The President’s remarks on Monday (February 23, 2015) about the DOL’s re-proposed fiduciary standard are an excellent illustration of the two faces of a fiduciary standard. On the one hand, President Obama singled out great advisors who are doing the right thing for their clients. He then changed his tenor and talked about advisors who are “selling snake oil.”
As I considered the President’s remarks, it occurred to me that there are two faces to a fiduciary standard – Positive and Punitive – and it’s critical that the industry be able to distinguish between the two.
The first face is Positive. The presupposition is that advisors are honest and ethical and have the passion and discipline to protect the best interests of their clients. The purpose for defining a Positive fiduciary standard is to provide the details on how the advisor can improve their investment decision-making process. Let’s inspire advisors to do even better. An example is the handbook, Prudent Investment Practices, written by the Foundation for Fiduciary Studies and published in 2003. [To view a copy of the handbook, open a search engine and enter the words - SEC fiduciary practices – the handbook will be the first item shown. In the interest of full disclosure, I was the founder and President of the Foundation.]
The second face is Punitive. The presupposition is that there are advisors who are not honest and ethical, and who put their own interests first. The purpose for defining a Punitive fiduciary standard is to define rules which will restrict or prohibit all advisors from certain activities. Let’s define rules in terms of negative motivation – follow the rules, or face the consequences. A good example is the direction the DOL wants to go with its “conflict-of-interest” rule which has been sent to OMB. The DOL’s mood is reflected in the Secretary of Labor’s remarks, which followed the President’s on Monday:
This isn’t right, and we have an obligation to fix it. Consumers deserve to know that their advisor is working for them. Common-sense rules can protect investors and consumers, prevent abuse, and ensure that brokers and advisors provide advice that is in consumers’ best interests.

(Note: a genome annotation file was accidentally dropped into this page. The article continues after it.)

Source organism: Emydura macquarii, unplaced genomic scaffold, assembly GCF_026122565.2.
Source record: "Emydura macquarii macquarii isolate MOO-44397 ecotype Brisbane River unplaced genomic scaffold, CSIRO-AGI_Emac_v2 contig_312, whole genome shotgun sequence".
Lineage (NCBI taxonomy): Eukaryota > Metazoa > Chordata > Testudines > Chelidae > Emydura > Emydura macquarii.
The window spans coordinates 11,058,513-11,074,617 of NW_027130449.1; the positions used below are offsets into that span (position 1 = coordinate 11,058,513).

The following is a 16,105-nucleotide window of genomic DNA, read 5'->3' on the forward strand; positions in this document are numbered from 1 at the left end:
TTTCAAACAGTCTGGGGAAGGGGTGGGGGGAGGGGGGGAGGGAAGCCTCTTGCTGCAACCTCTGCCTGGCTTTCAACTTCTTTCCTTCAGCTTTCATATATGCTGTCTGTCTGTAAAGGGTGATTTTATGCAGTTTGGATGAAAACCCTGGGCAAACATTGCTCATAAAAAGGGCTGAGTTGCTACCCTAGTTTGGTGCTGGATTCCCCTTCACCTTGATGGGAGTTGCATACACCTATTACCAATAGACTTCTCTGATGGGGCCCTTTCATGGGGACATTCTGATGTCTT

Most of the fiduciary advocacy we have seen since the Dodd-Frank Act was signed in 2010 is Punitive. Different groups have been formed; each declaring or implying that only their members have a true understanding of what it means to be a fiduciary. Their messaging is negative – join our church if you’re a true believer – sinners are not welcomed.
The fiduciary movement started approximately 30 years ago. For the first 25 years, the objective of the movement was to define best practices associated with a Positive fiduciary standard. The philosophy was simple and straight forward: A rising tide lifts all boats. If we can improve the investment decision-making process of investment fiduciaries, we can have a positive material impact on the fiscal health of our nation.
We’ve lost our way in defining a Positive fiduciary standard. Fiduciary is no longer a point of inspiration for moral, ethical and prudent decision-making. If we don’t act now, we’re all going to suffer under a regime of negative motivation defined in terms of a Punitive standard.
Don Trone, GFS, is the founder and CEO of 3ethos. He has been involved with the fiduciary movement for more than 28 years. He was the founder and former president of the Foundation for Fiduciary Studies, and was the principal founder and former CEO of fi360. He has authored or co-authored twelve books on the subjects of fiduciary responsibility, portfolio management, and leadership.